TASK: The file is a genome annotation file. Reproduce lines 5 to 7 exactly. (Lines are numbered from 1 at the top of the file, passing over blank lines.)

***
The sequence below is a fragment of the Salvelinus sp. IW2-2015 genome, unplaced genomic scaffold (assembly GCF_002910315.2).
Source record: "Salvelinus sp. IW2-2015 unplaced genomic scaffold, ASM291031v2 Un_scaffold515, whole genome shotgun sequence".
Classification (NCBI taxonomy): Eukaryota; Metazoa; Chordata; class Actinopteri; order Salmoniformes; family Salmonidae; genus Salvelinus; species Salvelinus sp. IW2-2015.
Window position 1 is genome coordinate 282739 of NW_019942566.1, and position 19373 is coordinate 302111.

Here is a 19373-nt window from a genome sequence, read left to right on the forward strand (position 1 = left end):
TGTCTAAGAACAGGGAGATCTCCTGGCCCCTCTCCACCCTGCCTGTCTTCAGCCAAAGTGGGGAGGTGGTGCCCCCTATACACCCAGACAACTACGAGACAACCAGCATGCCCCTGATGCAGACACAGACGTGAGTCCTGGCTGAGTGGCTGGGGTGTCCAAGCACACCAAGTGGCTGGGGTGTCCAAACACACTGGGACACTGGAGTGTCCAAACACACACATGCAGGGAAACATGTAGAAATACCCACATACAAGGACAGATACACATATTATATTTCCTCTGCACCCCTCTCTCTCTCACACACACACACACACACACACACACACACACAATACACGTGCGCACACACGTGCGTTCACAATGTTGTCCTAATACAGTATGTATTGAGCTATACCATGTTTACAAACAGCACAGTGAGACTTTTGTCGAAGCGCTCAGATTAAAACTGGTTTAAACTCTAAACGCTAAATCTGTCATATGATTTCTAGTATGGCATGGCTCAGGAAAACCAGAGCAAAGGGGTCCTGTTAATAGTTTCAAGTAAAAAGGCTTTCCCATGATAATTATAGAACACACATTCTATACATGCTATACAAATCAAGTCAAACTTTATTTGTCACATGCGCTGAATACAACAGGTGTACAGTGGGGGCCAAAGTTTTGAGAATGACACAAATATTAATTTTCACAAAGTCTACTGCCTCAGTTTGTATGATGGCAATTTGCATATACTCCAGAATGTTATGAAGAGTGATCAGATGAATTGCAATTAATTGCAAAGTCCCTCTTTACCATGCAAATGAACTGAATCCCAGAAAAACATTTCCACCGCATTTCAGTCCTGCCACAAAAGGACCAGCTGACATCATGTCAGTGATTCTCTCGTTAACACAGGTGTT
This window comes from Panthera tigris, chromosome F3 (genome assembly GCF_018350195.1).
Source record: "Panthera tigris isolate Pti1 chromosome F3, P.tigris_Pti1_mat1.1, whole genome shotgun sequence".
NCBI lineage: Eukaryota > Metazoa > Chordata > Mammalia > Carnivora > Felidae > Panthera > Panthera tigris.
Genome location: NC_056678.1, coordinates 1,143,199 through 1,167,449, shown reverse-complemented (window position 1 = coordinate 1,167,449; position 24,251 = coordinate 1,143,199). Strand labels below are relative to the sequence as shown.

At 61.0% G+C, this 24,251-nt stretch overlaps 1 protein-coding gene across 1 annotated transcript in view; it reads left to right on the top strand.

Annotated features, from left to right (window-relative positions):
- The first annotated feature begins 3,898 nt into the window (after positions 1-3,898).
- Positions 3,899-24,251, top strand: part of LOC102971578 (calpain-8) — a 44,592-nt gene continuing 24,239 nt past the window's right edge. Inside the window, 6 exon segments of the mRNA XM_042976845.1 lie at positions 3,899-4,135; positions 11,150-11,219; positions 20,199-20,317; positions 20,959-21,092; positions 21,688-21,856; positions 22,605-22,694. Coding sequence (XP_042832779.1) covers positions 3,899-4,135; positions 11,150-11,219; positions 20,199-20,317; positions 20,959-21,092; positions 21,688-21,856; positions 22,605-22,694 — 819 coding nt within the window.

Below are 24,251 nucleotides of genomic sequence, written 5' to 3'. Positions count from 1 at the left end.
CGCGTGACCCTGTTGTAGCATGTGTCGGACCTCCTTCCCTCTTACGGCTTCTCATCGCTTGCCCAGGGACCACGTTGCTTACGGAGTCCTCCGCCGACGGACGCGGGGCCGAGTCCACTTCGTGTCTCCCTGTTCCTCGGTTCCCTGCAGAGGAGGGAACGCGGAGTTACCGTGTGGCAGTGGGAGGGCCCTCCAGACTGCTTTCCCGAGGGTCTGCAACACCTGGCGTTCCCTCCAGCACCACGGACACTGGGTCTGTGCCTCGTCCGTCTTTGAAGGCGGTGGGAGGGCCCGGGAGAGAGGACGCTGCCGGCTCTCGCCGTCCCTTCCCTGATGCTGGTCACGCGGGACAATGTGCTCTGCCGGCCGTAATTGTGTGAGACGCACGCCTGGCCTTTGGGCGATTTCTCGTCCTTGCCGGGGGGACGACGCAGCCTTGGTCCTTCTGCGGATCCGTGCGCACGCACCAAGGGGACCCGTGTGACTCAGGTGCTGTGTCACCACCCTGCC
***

Here is a 19373-nt window from a genome sequence, read left to right on the forward strand (position 1 = left end):
TGTCTAAGAACAGGGAGATCTCCTGGCCCCTCTCCACCCTGCCTGTCTTCAGCCAAAGTGGGGAGGTGGTGCCCCCTATACACCCAGACAACTACGAGACAACCAGCATGCCCCTGATGCAGACACAGACGTGAGTCCTGGCTGAGTGGCTGGGGTGTCCAAGCACACCAAGTGGCTGGGGTGTCCAAACACACTGGGACACTGGAGTGTCCAAACACACACATGCAGGGAAACATGTAGAAATACCCACATACAAGGACAGATACACATATTATATTTCCTCTGCACCCCTCTCTCTCTCACACACACACACACACACACACACACACACACAATACACGTGCGCACACACGTGCGTTCACAATGTTGTCCTAATACAGTATGTATTGAGCTATACCATGTTTACAAACAGCACAGTGAGACTTTTGTCGAAGCGCTCAGATTAAAACTGGTTTAAACTCTAAACGCTAAATCTGTCATATGATTTCTAGTATGGCATGGCTCAGGAAAACCAGAGCAAAGGGGTCCTGTTAATAGTTTCAAGTAAAAAGGCTTTCCCATGATAATTATAGAACACACATTCTATACATGCTATACAAATCAAGTCAAACTTTATTTGTCACATGCGCTGAATACAACAGGTGTACAGTGGGGGCCAAAGTTTTGAGAATGACACAAATATTAATTTTCACAAAGTCTACTGCCTCAGTTTGTATGATGGCAATTTGCATATACTCCAGAATGTTATGAAGAGTGATCAGATGAATTGCAATTAATTGCAAAGTCCCTCTTTACCATGCAAATGAACTGAATCCCAGAAAAACATTTCCACCGCATTTCAGTCCTGCCACAAAAGGACCAGCTGACATCATGTCAGTGATTCTCTCGTTAACACAGGTGTT
This window comes from Panthera tigris, chromosome F3 (genome assembly GCF_018350195.1).